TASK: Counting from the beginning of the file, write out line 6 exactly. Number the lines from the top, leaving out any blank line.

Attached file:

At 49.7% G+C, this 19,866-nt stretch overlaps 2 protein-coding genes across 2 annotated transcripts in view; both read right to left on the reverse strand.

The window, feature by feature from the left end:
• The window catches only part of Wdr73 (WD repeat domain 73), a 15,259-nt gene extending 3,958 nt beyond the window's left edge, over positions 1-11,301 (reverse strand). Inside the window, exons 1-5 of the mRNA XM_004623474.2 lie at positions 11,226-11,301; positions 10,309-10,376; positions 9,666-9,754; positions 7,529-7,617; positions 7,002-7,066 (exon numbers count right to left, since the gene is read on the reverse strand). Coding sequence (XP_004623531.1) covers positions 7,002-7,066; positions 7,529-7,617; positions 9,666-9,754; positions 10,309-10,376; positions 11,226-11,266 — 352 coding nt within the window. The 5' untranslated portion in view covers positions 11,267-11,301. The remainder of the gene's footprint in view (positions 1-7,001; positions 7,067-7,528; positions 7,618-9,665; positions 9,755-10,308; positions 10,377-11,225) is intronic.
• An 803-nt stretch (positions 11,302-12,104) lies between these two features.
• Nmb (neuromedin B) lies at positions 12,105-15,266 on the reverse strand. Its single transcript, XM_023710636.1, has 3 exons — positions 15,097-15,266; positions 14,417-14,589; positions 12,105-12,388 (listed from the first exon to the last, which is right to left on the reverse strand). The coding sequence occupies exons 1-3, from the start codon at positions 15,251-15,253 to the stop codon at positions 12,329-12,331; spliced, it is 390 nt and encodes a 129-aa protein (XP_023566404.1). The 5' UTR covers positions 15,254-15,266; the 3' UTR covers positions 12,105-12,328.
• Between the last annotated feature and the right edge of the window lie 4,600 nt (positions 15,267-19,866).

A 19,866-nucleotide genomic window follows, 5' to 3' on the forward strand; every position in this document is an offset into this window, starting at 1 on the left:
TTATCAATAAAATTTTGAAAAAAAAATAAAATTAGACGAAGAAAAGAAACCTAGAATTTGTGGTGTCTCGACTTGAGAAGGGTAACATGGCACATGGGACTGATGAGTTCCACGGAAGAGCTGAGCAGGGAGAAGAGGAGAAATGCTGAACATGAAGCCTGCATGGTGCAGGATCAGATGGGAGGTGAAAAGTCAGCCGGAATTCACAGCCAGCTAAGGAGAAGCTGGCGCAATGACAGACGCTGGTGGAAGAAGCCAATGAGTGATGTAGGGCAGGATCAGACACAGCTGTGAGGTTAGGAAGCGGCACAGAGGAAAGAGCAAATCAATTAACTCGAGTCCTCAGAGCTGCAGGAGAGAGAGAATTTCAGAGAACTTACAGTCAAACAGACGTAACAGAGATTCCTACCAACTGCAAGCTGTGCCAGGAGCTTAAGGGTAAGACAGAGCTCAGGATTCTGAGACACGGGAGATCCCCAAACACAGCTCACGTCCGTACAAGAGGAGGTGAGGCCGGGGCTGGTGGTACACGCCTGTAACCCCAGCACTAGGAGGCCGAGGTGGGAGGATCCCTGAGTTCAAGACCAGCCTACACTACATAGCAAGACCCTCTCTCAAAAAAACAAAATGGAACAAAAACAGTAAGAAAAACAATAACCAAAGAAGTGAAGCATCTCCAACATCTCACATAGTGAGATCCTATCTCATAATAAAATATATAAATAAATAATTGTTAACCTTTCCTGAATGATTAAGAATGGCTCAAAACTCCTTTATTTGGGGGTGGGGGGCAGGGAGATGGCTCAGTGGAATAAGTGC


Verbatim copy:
• Between the last annotated feature and the right edge of the window lie 4,600 nt (positions 15,267-19,866).